- 11. Basics of Electronicsresistance connected to a load as shown below. Thevenins Theorem is especially useful in analyzing power orbattery systems and other interconnected circuits where it will have an effect on the adjoining part of the circuit.Thevenins equivalent circuit.As far as the load resistor RL is concerned, any "one-port" network consisting of resistive circuit elements andenergy sources can be replaced by one single equivalent resistance Rs and equivalent voltage Vs, where Rs isthe source resistance value looking back into the circuit and Vs is the open circuit voltage at the terminals.For example, consider the circuit from the previous section.Firstly, we have to remove the centre 40Ω resistor and short out (not physically as this would be dangerous) allthe emf´s connected to the circuit, or open circuit any current sources. The value of resistor Rs is found bycalculating the total resistance at the terminals A and B with all the emf´s removed, and the value of the voltagerequired Vs is the total voltage across terminals A and B with an open circuit and no load resistor Rs connected.Then, we get the following circuit.Find the Equivalent Resistance (Rs)Find the Equivalent Voltage (Vs)We now need to reconnect the two voltages back into the circuit, and as VS = VAB the current flowing aroundthe loop is calculated as:so the voltage drop across the 20Ω resistor can be calculated as:VAB = 20 - (20Ω x 0.33amps) = 13.33 volts.Then the Thevenins Equivalent circuit is shown below with the 40Ω resistor connected.K. Adisesha Page 11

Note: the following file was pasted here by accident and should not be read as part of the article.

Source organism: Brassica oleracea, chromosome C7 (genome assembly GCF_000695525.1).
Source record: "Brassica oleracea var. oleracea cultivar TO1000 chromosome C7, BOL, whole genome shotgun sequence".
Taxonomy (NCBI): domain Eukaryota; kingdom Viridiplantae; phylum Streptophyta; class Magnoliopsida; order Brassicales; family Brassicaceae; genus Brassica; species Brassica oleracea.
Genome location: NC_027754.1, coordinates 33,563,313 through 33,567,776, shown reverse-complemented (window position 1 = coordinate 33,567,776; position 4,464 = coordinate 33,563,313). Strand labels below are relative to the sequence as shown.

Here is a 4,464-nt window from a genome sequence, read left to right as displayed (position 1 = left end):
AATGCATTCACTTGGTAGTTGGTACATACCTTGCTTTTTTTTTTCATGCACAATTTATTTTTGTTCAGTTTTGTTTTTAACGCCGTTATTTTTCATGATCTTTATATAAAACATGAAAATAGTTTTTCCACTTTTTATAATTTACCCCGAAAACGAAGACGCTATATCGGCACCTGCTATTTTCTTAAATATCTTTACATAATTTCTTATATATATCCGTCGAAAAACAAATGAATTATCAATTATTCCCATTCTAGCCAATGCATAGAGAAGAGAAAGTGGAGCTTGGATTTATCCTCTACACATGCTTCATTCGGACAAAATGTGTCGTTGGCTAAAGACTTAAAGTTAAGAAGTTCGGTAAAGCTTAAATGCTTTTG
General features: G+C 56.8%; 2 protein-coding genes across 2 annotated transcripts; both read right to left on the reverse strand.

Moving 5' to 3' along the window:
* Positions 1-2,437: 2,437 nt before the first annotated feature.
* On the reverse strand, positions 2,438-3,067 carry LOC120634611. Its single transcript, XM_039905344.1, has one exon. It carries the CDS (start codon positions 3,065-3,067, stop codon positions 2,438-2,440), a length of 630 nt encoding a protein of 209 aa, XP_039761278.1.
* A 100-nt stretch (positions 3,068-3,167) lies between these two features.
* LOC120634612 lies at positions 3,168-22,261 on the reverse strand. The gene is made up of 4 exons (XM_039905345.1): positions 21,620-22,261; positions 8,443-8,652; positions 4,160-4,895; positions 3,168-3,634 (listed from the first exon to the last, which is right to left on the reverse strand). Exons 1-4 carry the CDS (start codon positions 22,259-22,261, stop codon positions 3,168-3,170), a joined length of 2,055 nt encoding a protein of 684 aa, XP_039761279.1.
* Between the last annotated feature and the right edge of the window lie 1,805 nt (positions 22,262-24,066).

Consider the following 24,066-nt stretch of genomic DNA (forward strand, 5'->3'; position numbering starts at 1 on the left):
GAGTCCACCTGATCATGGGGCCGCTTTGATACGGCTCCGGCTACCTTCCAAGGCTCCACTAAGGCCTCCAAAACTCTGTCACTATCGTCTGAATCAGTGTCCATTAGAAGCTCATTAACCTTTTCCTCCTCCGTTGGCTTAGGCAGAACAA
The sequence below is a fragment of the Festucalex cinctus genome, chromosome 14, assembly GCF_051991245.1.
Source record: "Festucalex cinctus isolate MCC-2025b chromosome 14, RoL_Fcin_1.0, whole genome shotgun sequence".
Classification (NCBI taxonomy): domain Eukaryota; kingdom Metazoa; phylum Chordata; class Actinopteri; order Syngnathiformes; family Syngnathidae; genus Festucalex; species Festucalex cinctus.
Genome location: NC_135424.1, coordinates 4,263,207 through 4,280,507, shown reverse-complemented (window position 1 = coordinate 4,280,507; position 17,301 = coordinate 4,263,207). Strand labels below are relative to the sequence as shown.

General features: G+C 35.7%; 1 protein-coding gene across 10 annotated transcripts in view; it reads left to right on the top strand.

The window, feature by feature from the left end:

- 12. Basics of Electronicsand from this the current flowing in the circuit is given as:Which again, is the same value of 0.286 amps, we found using Kirchoff´s circuit law in the previous tutorial.Thevenins theorem can be used as a circuit analysis method and is particularly useful if the load is to take aseries of different values. It is not as powerful as Mesh or Nodal analysis in larger networks because the use ofMesh or Nodal analysis is usually necessary in any Thevenin exercise, so it might as well be used from the start.However, Thevenins equivalent circuits of Transistors, Voltage Sources such as batteries etc, are very usefulin circuit design.Thevenins Theorem SummaryThe basic procedure for solving a circuit using Thevenins Theorem is as follows: 1. Remove the load resistor RL or component concerned. 2. Find RS by shorting all voltage sources or by open circuiting all the current sources. 3. Find VS by the usual circuit analysis methods. 4. Find the current flowing through the load resistor RL.Norton TheoremIn some ways Nortons Theorem can be thought of as the opposite to "Thevenins Theorem", in that Theveninreduces his circuit down to a single resistance in series with a single voltage. Norton on the other hand reduceshis circuit down to a single resistance in parallel with a constant current source. Nortons Theorem states that"Any linear circuit containing several energy sources and resistances can be replaced by a single ConstantCurrent generator in parallel with a Single Resistor". As far as the load resistance, RL is concerned this singleresistance, RS is the value of the resistance looking back into the network with all the current sources opencircuited and IS is the short circuit current at the output terminals as shown below.Nortons equivalent circuit.The value of this "constant current" is one which would flow if the two output terminals where shorted togetherwhile the source resistance would be measured looking back into the terminals, (the same as Thevenin).For example, consider our now familiar circuit from the previous section.To find the Nortons equivalent of the above circuit we firstly have to remove the centre 40Ω load resistor andshort out the terminals A and B to give us the following circuit.K. Adisesha Page 12